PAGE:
In a move that China state media has ironically enough said is part of broader White House policy that "smacks of Trumpism" - and which is also unpopular with American businesses, Biden will move forward with a rule that will allow the Commerce Department to ban tech-related business on US soil deemed to "pose a national security threat".
It appears yet more confirmation that Trump's prior efforts to "box-in" Biden on China are proving effective. The rule proposed under the Trump White House as late as January, and based on a prior Trump-issued executive order from 2019, might not be enforced as "aggressively" - officials quoted in The Wall Street Journal seek to assure, however, it's also said that Biden doesn't want to appear "soft" on China in nixing it.
Specifically, "Administration officials are concerned that blocking or diluting the rule would send the wrong message about the new administration’s approach to China, potentially fueling criticism that it is taking a weaker approach, according to the people," WSJ writes.
It comes after a series of Biden national security cabinet picks have in recent weeks been pressed in confirmation hearings over whether they'd be "tough" on China. Despite this, it remains hugely controversial and deeply undesired among US businesses and industries, given at the very least the confusion and lack of compliance guidance that can be expected out of Washington.
Addressing the feared deep and lasting negative impact on the US economy itself, WSJ explains:
The rule could affect millions of American businesses, according to a Commerce Department estimate, potentially requiring them to get government clearance for purchases and deals involving sophisticated technology with what the regulation calls a "foreign adversary," or face potential unwinding of the deals or other enforcement.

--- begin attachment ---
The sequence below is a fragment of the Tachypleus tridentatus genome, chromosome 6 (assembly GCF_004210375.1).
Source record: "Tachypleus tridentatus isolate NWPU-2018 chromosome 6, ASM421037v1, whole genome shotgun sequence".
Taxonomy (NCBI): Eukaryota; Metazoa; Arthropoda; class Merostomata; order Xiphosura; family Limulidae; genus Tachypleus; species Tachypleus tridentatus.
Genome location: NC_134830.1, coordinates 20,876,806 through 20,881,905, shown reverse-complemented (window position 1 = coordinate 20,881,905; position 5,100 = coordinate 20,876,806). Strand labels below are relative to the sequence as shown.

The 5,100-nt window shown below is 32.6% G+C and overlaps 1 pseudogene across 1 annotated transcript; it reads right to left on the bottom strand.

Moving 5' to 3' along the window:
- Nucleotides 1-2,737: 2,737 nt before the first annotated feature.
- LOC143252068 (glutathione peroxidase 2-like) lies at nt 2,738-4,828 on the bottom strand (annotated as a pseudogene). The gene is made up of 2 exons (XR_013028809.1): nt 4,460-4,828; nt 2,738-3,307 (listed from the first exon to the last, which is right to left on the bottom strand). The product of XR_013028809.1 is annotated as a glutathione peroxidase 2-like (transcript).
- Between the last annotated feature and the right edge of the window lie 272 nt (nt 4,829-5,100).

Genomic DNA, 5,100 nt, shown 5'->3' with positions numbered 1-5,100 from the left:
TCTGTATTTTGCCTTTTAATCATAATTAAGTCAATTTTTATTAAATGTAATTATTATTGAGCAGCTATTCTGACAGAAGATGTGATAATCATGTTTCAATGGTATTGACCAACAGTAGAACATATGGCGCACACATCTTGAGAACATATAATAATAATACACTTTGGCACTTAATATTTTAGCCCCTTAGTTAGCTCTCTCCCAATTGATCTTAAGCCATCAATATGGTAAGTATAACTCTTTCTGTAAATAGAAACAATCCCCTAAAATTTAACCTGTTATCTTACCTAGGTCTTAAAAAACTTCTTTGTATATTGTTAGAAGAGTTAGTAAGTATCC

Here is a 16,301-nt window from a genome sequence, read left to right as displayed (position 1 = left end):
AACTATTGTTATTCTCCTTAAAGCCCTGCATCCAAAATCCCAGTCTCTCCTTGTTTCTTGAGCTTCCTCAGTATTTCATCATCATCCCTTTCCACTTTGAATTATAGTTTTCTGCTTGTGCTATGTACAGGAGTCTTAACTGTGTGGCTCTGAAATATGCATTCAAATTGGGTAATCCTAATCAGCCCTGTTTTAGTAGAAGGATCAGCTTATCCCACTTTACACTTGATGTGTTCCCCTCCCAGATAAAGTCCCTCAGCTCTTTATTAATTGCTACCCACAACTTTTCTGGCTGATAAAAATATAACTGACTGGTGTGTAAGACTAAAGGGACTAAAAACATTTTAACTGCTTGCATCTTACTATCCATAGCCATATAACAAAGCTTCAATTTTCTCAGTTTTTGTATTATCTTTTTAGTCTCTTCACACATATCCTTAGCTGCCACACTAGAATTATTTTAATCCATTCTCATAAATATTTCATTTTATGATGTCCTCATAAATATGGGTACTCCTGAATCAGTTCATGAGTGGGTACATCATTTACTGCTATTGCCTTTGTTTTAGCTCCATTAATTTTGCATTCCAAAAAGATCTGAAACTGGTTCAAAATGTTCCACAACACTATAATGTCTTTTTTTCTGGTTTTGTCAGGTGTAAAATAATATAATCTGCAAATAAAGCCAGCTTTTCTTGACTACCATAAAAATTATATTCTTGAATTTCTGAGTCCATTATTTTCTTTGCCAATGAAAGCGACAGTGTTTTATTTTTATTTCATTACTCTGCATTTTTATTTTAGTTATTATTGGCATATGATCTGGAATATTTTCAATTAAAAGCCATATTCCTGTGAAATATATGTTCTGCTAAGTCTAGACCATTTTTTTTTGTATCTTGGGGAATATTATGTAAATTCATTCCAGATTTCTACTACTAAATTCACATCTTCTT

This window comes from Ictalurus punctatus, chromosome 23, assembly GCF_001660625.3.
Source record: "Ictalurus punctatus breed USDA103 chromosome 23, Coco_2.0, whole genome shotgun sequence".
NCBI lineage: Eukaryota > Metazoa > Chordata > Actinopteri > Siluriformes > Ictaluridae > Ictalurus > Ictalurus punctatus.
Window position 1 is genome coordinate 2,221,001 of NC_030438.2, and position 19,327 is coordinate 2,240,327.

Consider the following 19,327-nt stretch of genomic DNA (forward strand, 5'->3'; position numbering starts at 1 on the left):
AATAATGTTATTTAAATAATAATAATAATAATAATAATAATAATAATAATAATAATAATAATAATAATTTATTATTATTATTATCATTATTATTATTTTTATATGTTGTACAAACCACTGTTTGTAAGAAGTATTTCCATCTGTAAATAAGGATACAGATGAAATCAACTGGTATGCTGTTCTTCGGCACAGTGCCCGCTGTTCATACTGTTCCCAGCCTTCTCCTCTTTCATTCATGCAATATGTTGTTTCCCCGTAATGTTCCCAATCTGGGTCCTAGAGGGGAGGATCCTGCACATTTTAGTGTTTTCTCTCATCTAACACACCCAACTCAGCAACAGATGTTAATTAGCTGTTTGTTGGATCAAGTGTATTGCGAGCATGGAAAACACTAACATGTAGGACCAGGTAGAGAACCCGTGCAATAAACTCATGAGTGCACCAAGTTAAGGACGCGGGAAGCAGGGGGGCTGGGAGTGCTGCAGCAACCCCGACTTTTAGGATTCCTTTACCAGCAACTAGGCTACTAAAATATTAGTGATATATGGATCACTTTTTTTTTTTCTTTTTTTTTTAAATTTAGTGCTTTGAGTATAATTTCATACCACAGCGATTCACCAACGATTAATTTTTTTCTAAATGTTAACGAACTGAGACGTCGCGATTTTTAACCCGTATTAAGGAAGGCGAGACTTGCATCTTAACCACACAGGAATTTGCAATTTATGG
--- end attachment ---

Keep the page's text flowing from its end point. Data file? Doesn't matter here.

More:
Everything from sophisticated electronics, most especially computer components and iPhones, to camera equipment to vehicles, could potentially be impacted by a web of confusing regulations that could ensue.
Leading the charge against implementing the rule includes IBM, which was quoted in Bloomberg as saying, "By the Commerce Department’s own estimate, this rule would impose many billions of dollars in new compliance costs on millions of U.S. firms, including countless small businesses."
As indicated in the quote by IBM Regulatory Affairs Vice President Christopher Padilla, it's simply Biden carrying a Trump policy on "autopilot": "Such a massive, overbroad, and economically damaging Trump-administration rule should not be on autopilot," he said. It goes without saying that small businesses are still being battered by the COVID-impacted economy, which means Biden's move will further be seen as hitting them while they're still down - perhaps all in the name of not being "soft" on China.